To reduce wiring dramatcially, and make this power routing simple, the whole layout uses the COMMON RETURN principle of wiring which reduces wring under the baseboard by around 33%. Common return type wiring also reduces problems of jerkiness if a train has to pass from one controller area to another while on the move. It also allows a very simple system of automatic signal control by the trains, at absolutely NO EXTRA COST. Operators having a nasty tendancy to forget to switch signals to red after they drive their train past, but always want to see green signals. So with my layout having nine controllers, there is ONE COMMON negative wire to all negative rails all over the layout. There are also NINE + (plus) wires, one from each controller to each section of track normally controlled by that controller. So basically ten wires can control the power to all tracks. There are then seperate feeds for the signals, and another pair of wires to power the relays that control both signals and certain complex junctions. The relays providing the traditional railway interlocking system. The only other sort of technical electrical items being Diodes (used to stop back feeds) and Resistors to reduce 12v DC to 1.5v DC for the LED's in the signals. Most of these electrical bits are available from Maplin electrical stores at very low cost, and far cheaper than if you buy them from Model railway stores. One other useful item often available at Maplin is the multi-way connector. I often use 25 way D connectors between baseboards, which are small, and suitable with the fine Burglar alarm cable I use for much of the wiring.

Another MAJOR SAVING can be had with wiring. I always buy Burglar alarm cable from "City Electrical Factors" (There's one near you). A 100 metre roll of 8 core burglar alarm cable (that's 800 metres of wire) in eight different colours usually costs around £25-£30. (NOT recommended for large DCC layouts, as amperage in DCC systems can get quite high) Go to the model shop and they will sell you a 10 metre roll of one wire in one colour for probably £3-£5!!! There are also 100 metre rolls in 4 core, 16 core, 32 core and each has different colours for each wire. You simply strip off the outer cover to get at the cable, which looks like telephone wire, but is multi-stranded NOT hard drawn like telephone cable. Telephone cable should NEVER be used on model railways as special electrical tools are needed for its use, and being hard drawn, the wire will break if it is allowed to hang under a layout or flex frequently. It would drive you crazy trying to find out why something doesn't work.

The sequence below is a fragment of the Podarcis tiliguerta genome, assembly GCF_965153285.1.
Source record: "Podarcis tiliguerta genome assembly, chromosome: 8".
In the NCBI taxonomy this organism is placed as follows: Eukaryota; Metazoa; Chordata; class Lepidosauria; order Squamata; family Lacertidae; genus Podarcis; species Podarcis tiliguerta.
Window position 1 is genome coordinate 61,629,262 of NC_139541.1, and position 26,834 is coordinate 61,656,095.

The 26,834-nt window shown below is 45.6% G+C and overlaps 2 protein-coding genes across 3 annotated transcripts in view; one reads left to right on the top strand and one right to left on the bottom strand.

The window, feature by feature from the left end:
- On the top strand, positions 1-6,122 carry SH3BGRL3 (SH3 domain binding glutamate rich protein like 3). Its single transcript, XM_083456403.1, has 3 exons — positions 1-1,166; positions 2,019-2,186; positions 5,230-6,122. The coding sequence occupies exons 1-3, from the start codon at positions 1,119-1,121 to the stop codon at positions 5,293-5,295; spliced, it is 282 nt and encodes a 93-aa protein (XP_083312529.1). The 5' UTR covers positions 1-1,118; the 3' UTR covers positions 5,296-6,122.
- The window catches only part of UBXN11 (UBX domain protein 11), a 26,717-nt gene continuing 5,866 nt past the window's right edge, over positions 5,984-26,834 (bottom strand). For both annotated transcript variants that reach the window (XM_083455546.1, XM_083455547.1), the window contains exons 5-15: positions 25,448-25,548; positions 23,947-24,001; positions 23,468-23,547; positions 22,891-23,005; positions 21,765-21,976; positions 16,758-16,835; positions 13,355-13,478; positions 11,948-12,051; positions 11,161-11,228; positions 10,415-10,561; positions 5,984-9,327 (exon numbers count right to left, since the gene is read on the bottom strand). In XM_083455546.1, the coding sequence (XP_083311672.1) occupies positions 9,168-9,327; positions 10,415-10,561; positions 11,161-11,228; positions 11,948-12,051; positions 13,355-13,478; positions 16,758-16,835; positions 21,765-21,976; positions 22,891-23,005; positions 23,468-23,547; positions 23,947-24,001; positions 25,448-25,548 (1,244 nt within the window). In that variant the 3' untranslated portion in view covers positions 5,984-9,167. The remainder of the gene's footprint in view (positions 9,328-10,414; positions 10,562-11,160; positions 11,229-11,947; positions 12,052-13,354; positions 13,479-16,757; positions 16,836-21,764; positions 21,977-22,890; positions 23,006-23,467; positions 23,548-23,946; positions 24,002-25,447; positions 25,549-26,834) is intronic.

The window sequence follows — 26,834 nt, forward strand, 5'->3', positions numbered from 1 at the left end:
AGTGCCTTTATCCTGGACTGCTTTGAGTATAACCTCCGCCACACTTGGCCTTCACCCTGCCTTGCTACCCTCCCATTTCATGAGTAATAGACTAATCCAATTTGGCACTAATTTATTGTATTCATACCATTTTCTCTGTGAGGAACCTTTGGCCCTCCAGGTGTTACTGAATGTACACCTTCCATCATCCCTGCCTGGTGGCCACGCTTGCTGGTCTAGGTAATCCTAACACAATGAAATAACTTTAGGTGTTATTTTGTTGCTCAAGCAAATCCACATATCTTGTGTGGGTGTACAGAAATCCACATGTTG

"City Electrical Factors" can also provide things like "Chocolate blocks" 2amp screw wire terminal strips with 12 connections in each strip. Buy a box of 24 strips for usually under £5. Homebase will charge you £1.80 for HALF of ONE strip.

The advantages of simplified wiring using the Common return principle means it is often simpler than DCC. While DCC provides smaller layouts with a sophisticated controller, and built in control system, it defeats the whole point of a "Club" type layout in that everyone wants to drive trains. So more controllers are necessary, and some sort of panel for each to command the area each controller/operator covers. More importantly DCC was originally a British invention (remember Hornby Zero One), but was commercially a problem at that time. It was then taken forward by the US and their large national club the NMRA, managed to get agreement for standardisation between manufacturers. This however meant development of the product led to lots of facilities suited to US model railroading, but left very serious holes for model railway enthusiasts in other parts of the world. How do you interface DCC with around 60 four aspect colour light signals and interlock these with the points and get the trains to switch them to red when they pass and clear them when the section ahead is free? DCC can't without horrendous costs, while my system at the track is FREE, and the back up interlocking costs 60 x£5 for the relays (£300). I saved double that not having chips in my fleet of over 50 locos.

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This page was created 16 August 2009